Another angle of the area in photo 2. I will be moving this birdbath and will install a fountain here in it's place, since this bed has electrical access near by. The Rudbeckia will be moved too- it was a volunteer and is flush against the concrete of the walkway. Hope it survives the move, it has easily been blooming for 6 months.


 Some of the succulents are hardy here, the rest spend the winter inside or in the pop-up greenhouse.

 

15 comments:

  1. So nice to see some pictures from your garden, and on a sunny day no less (remarkable to me since we've had so few of those lately). You certainly have been busy!

    Every time you write the words "pop-up greenhouse" I picture an entire greenhouse unfolding just like the windshield sun shades I keep in my car. A twist of the wrist and bam! They pop open. I doubt it's really that easy to put up your greenhouse eh?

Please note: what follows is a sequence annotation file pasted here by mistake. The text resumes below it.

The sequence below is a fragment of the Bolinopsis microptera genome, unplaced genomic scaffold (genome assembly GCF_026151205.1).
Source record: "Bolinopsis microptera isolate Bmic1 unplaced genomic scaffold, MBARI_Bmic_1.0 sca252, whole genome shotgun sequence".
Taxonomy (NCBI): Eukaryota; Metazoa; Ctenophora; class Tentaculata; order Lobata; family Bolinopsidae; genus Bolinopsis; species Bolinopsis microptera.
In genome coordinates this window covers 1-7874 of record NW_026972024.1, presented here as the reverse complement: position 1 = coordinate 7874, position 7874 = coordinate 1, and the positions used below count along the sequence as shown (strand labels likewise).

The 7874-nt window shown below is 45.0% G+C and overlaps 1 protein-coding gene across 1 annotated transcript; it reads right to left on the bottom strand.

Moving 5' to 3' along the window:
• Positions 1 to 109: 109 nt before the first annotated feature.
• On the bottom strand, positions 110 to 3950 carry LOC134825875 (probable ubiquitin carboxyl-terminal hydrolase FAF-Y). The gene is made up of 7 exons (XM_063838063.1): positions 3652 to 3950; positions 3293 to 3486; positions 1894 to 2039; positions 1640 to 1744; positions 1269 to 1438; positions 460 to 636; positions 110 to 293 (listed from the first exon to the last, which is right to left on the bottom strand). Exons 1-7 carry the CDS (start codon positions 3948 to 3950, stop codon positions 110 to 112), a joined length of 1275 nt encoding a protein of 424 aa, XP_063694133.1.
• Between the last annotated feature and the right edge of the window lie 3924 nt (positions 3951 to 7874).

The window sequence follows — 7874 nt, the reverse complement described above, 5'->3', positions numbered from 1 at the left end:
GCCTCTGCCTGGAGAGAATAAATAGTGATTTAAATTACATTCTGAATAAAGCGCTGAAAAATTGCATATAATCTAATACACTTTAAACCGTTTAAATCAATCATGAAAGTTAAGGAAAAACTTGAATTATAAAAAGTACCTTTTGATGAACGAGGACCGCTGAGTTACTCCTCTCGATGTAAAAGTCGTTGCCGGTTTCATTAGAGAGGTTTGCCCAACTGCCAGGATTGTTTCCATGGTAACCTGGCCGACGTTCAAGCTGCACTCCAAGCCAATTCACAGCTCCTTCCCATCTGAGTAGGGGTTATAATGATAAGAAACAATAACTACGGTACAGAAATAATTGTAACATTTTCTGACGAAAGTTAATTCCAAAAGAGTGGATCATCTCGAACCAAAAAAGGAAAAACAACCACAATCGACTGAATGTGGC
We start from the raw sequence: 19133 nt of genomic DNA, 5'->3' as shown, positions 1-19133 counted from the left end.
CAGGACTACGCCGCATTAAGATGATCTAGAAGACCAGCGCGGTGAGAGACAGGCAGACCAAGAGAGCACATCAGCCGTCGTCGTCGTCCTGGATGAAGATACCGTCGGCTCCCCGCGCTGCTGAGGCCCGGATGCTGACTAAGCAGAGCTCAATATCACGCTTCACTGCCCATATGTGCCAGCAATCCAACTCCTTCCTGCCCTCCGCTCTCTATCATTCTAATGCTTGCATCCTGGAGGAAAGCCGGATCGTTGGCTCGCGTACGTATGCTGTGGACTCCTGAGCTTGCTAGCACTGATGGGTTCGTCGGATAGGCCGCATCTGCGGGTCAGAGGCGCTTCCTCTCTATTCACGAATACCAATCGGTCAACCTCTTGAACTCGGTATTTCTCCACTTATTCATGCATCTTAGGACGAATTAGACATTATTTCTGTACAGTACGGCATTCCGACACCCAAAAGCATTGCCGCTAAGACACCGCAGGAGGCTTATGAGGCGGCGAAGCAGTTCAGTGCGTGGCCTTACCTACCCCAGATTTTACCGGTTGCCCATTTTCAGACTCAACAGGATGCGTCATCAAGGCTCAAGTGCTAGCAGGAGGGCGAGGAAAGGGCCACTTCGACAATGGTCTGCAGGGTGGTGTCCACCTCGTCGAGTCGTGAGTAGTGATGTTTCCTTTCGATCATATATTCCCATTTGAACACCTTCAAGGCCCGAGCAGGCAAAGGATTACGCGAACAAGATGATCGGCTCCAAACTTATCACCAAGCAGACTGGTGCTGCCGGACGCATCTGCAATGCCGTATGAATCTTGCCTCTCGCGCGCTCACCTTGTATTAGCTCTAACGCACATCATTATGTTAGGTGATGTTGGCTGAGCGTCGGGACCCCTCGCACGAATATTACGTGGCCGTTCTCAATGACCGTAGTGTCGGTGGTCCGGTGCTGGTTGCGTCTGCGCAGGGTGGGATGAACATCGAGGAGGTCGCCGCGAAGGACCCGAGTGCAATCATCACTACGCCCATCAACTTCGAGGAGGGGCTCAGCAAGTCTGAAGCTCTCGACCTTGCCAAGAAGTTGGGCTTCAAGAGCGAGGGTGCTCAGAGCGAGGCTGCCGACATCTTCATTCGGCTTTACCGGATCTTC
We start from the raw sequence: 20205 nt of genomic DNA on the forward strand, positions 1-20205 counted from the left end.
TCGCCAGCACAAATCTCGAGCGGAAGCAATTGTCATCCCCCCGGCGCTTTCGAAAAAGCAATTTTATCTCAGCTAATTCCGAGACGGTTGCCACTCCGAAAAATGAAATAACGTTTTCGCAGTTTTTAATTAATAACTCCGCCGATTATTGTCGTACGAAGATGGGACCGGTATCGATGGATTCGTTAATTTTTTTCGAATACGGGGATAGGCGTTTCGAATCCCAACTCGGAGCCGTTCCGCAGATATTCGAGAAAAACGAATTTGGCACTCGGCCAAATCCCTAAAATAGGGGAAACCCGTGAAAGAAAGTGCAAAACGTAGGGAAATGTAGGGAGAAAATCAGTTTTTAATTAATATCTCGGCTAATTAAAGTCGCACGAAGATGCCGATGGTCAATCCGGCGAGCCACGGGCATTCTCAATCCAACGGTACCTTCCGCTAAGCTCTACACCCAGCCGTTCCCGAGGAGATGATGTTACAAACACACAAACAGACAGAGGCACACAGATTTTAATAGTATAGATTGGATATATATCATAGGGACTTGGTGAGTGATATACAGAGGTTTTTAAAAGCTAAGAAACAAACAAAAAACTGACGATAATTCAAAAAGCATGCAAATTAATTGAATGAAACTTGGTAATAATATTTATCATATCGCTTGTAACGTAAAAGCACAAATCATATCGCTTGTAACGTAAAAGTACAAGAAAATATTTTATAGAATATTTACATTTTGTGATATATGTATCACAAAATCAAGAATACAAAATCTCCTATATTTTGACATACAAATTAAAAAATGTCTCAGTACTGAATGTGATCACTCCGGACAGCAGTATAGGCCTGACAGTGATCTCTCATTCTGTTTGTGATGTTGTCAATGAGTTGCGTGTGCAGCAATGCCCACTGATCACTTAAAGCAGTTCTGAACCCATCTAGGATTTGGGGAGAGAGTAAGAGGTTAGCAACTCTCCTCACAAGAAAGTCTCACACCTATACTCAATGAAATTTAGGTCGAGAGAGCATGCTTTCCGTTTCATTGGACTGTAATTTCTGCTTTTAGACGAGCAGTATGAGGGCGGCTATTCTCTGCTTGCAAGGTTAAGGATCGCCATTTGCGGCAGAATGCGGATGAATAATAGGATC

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    1. Loree, that has been the nicest fall I can remember in years..we've had rain but it lasts a day or so and then it's gone.No frost yet and temps in the 70's . As far as the pop-up greenhouse is concerned, it is frighteningly similar to those windshield shades, and I feel exactly like Lucy Ricardo when I put the thing up..becoming engulfed in a bouncy house of plastic. Perhaps a blog post is required !

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  2. My kind of post! I so enjoy REAL gardens and the gardener's thought processes. Of course this will require many follow up posts, sharing the progress!
    It all looks so warm and sunny! The Euphorbia is certainly handsome, but what it was able to do to the Pee Gee is astonishing!

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    1. It is warm and sunny 'bug..kinda scary .

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  3. The garden is looking lovely as it is now, and looking forward to the changes you'll be making for next year :)

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    1. So am I ; the punch list seems to expand daily !